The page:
Dr. Lewis Parks’ book titled “Small on Purpose: Life in a Significant Church,” released in May, draws on his lifelong passion for the ministry of small congregations.
“I spent a lot of my teaching time doing apologetics for the small church, justifying its existence,” Parks said. “You have to ask, is the only legitimate form of the church one that is focused on growing bigger and bigger and bigger?”
For Parks, the answer is clear. “From a historical, theological, and practical point of view, the answer is no,” he said. “Churches exist in forms that simply don’t grow. That doesn’t mean that they’re failed versions of church.”
As Wesley’s professor of theology, ministry and congregational development and director of the Doctor of Ministry program, Parks works alongside his students to help them understand the value and potential of small churches.
“I’ve lived through the decline of the mainline church,” he said. “I understand the pressure to get churches to grow, to reverse that decline. But that can become a kind of rhetoric that overwhelms the reality that small churches play an important role.”
The book’s subtitle – “Life in a Significant Church” – reflects its author’s vision of what a small church can be. “Theologically a small church does everything a church is supposed to do,” he said. “They worship God. They grow together in faith. They practice soul care with one another.”
They are also deeply embedded in their environment. “They are engaged in their settings – in their external settings – in their communities,” Parks said. “That’s a good enough version of what church is meant to be.”
“Small on Purpose” goes deeper than just an exploration of how small congregations operate. In the book’s introduction, Park writes, “Without apology, this is a book slowed down by theological reflection.”
Included in those reflections is a close scrutiny of scripture. “There are times in the Bible when the people of God are flourishing and times when they’re small,” Parks said.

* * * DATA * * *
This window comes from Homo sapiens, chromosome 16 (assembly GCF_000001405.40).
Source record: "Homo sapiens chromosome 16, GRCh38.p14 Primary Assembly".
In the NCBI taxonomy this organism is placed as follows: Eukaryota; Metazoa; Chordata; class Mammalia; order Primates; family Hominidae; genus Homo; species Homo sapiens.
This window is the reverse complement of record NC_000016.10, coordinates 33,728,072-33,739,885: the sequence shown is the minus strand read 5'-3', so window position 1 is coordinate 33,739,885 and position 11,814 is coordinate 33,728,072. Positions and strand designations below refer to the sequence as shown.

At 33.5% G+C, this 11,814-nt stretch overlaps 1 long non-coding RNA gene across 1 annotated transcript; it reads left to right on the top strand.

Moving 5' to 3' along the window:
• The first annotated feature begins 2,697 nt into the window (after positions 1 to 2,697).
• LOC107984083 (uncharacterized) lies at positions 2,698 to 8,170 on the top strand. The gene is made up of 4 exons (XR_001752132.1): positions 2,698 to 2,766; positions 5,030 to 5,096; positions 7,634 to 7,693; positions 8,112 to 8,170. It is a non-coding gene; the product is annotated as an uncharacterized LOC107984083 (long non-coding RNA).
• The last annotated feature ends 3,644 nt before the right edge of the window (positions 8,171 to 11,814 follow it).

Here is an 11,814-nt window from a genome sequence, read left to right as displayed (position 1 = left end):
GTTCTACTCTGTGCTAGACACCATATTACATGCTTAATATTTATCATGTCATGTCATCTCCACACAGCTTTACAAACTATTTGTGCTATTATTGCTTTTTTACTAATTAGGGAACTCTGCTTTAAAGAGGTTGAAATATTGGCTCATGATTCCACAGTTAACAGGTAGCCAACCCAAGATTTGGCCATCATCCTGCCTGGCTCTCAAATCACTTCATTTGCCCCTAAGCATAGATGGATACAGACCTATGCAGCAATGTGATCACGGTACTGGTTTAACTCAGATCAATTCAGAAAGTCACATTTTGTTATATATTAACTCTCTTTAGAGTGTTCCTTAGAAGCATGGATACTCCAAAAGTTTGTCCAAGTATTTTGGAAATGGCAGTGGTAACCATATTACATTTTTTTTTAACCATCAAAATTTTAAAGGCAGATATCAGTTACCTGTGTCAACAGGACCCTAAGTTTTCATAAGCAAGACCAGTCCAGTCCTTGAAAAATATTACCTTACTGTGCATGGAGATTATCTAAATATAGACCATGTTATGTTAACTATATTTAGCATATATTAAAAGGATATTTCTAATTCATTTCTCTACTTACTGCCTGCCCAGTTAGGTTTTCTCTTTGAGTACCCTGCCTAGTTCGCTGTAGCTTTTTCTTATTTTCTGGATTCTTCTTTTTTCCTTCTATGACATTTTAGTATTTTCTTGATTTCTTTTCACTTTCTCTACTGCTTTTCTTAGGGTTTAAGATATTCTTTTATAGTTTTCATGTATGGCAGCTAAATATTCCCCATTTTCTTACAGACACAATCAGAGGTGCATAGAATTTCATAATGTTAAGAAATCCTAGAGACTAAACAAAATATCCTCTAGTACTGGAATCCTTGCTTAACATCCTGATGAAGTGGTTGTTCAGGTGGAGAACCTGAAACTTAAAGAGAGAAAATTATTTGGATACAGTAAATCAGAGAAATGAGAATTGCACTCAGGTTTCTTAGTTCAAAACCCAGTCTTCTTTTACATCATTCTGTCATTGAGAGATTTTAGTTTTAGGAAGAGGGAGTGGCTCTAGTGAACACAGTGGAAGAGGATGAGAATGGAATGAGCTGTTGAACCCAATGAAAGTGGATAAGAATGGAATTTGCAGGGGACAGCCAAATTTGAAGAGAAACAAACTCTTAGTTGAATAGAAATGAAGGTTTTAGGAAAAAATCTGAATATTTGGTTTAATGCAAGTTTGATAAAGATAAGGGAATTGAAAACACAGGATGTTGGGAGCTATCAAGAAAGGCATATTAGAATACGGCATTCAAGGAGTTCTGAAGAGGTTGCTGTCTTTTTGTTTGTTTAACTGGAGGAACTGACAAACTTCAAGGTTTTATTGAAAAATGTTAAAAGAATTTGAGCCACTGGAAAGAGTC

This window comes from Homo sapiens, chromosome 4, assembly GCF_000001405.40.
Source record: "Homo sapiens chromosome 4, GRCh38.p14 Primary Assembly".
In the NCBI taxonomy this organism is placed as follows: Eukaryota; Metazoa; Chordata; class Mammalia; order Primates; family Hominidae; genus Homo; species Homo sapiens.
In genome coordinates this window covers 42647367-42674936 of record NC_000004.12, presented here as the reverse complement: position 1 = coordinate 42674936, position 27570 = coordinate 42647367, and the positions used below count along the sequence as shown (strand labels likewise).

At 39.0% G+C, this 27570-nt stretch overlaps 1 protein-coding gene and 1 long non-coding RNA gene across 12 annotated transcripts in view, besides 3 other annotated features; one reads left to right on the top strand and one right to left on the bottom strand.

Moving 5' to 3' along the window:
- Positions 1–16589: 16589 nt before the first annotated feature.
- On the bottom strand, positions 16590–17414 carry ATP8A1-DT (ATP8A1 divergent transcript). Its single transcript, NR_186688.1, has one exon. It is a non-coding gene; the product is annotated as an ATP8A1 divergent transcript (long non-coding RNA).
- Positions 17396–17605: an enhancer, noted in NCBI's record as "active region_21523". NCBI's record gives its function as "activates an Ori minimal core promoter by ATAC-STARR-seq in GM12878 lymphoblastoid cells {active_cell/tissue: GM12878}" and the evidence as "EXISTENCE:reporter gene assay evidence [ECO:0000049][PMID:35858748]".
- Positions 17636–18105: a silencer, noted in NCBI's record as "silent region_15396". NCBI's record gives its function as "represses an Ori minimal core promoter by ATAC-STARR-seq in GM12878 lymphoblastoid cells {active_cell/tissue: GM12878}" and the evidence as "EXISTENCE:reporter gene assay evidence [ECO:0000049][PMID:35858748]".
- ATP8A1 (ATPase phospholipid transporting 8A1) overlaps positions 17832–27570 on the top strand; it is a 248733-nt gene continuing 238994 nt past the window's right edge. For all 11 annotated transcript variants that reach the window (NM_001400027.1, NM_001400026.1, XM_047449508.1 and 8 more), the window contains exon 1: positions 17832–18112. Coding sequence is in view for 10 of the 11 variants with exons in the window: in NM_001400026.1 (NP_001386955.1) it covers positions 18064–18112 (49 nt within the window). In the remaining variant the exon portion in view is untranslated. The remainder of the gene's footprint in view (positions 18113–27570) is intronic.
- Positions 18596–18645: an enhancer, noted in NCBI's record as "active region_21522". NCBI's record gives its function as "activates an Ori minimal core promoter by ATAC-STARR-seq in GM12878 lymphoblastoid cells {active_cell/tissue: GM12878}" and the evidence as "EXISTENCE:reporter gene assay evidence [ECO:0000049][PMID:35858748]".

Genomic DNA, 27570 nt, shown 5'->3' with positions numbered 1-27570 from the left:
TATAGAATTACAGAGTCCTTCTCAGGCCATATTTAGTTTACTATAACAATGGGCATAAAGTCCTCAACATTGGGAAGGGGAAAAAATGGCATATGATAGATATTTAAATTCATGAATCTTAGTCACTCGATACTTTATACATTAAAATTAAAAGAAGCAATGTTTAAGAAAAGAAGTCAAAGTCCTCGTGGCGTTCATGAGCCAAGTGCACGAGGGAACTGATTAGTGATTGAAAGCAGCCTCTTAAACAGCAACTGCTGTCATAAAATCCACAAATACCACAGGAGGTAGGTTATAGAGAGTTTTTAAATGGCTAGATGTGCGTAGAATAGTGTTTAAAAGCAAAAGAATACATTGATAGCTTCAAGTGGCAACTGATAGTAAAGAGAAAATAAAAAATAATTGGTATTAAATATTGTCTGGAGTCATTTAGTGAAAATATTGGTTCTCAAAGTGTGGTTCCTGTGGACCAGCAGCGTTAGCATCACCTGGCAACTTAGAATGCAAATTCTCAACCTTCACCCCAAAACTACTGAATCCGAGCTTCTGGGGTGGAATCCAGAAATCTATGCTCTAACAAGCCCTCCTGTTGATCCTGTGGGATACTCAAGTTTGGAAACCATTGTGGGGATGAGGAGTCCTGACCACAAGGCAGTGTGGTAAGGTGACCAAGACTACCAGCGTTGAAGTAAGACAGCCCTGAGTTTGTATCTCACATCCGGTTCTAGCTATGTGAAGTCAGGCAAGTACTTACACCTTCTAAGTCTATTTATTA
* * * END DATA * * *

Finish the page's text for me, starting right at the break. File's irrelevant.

“The Spirit also gives gifts to the congregations. Paul tells a small church in Corinth that they have everything they need, and he means they have the gifts they need for ministry.”
His interest in teaching and writing about small churches was largely prompted by his work at Wesley. “I was aware that most of our M.Div. students were going to serve small churches,” he said. “I wondered what we were doing to prepare them.”
With a grant from the Lilly Foundation, Parks joined a team that visited United Methodist annual conferences around the country. He studied their smallest congregations and brought his findings back to Wesley.
“I introduced small church leadership into the M.Div. program,” he explained. “And I still have that conviction, that most of our students will serve small churches.”
One of those students came to Parks for a advice about a church that had shrunk in membership from 1,500 to 30. The problem they faced is a common one.
“This was a church that was still 1,500 people in its mind but 30 people in reality,” Parks said. “The structure was too complex, the building was no longer right for them.”
He emphasized that this is not a rural phenomenon. “More and more students are serving small churches, not in quaint country settings but at big downtown churches that just have far fewer people now.”
A major concern is the ability for a church to provide full-time employment. “We don’t want to see our churches go small because there are people who need work,” Parks said. “They’re getting degrees and they need a career that will sustain them.”
His hope for the future, though, is strong. “I want the people working with small churches to take hold and make it a viable place to make a living,” he said. “These churches can still be strong. They can be small and failing or they can be small and thriving.”
Editor’s Note: “Small on Purpose” can be purchased online here.